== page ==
The initiative by the island’s Chamber of Commerce to have a greater level of accountability from the candidates in the upcoming general election could represent a watershed in our political culture.
The Chambers of Commerce acting on a proposal from Mr. Joe Issa of the St. Ann Chamber of Commerce, have asked that candidates sign a pact with their constituents promising that if elected, they will address two pivotal issues in their constituencies within a reasonable period of time.
To their credit representatives of the main political parties in the upcoming elections, the People’s National Party, the Jamaica Labour Party, the National Democratic Movement and the United People’s Party have given their support to the proposal.
The initiative has the potential of bringing about a change in the relationship between constituents and their elected representatives. It would require, for one thing, a greater level of consultation between those who are seeking political office and those who they hope to represent on the priority needs of the constituencies.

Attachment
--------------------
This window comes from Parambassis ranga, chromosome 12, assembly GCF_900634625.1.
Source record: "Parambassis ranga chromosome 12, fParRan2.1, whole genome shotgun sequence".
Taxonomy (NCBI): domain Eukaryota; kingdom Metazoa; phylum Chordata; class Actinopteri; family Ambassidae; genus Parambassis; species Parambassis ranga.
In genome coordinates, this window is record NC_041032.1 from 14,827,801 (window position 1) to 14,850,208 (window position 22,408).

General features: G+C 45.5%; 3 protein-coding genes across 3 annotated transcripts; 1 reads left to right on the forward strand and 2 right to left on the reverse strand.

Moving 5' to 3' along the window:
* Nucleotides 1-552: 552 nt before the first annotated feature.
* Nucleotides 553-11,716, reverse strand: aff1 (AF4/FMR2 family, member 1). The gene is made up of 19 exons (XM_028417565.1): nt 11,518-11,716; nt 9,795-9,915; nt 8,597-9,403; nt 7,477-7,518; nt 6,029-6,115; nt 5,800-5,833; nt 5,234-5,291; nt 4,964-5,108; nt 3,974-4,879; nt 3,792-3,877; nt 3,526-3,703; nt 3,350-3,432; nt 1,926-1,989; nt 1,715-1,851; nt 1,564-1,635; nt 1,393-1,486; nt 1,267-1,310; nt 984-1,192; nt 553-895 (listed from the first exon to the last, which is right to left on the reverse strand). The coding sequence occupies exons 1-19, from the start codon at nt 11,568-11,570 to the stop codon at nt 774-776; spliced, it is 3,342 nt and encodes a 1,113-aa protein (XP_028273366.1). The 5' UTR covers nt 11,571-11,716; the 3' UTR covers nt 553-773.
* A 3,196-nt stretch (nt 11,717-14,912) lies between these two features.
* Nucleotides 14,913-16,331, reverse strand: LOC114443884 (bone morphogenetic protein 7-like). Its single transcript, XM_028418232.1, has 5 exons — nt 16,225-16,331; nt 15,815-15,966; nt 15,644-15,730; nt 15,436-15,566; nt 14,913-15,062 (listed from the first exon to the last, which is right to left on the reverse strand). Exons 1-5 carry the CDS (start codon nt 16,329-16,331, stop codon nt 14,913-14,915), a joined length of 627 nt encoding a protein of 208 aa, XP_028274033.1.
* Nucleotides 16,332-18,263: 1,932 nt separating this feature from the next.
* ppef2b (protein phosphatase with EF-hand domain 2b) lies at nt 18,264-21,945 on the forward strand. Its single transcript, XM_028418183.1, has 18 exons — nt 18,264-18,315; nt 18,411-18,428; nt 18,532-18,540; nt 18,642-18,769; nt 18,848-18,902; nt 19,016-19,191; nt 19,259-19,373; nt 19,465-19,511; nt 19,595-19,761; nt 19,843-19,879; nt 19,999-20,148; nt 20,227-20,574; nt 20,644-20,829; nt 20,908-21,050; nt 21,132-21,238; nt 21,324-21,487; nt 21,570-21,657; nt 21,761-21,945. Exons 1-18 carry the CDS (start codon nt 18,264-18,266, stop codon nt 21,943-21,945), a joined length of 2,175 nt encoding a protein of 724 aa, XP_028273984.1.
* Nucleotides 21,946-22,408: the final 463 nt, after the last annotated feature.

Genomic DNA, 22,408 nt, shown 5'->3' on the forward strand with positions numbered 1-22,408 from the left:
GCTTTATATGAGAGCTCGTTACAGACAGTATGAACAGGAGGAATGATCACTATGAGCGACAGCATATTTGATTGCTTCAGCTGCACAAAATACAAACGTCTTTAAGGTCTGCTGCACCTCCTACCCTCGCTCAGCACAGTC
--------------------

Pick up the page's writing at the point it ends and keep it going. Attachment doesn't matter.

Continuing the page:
The Chambers of Commerce have said that the will work with other organisations to identify the local priorities. Once those have been identified, and they are likely to be many, it would require further consultation to narrow it down to the “two pivotal issues” that the initiative speaks to.
We expect that this process would require that constituents rise above narrow parochial interests and propose projects that would create meaningful development in each constituency. The Member of Parliament would then have to take on the task of lobbying to convince the Government to act on the issues that have been identified but would be strengthened by the reality that the proposal had the backing and support of the constituency.
The proposal will demand greater accountability from Members of Parliament and should create greater homogeneity and focus within the constituency through the process of identifying priority needs. It could also hark back to an era when there was a closer bond between Members of Parliament and their constituents before the dictates of the political parties became all-powerful.
Source: The Gleaner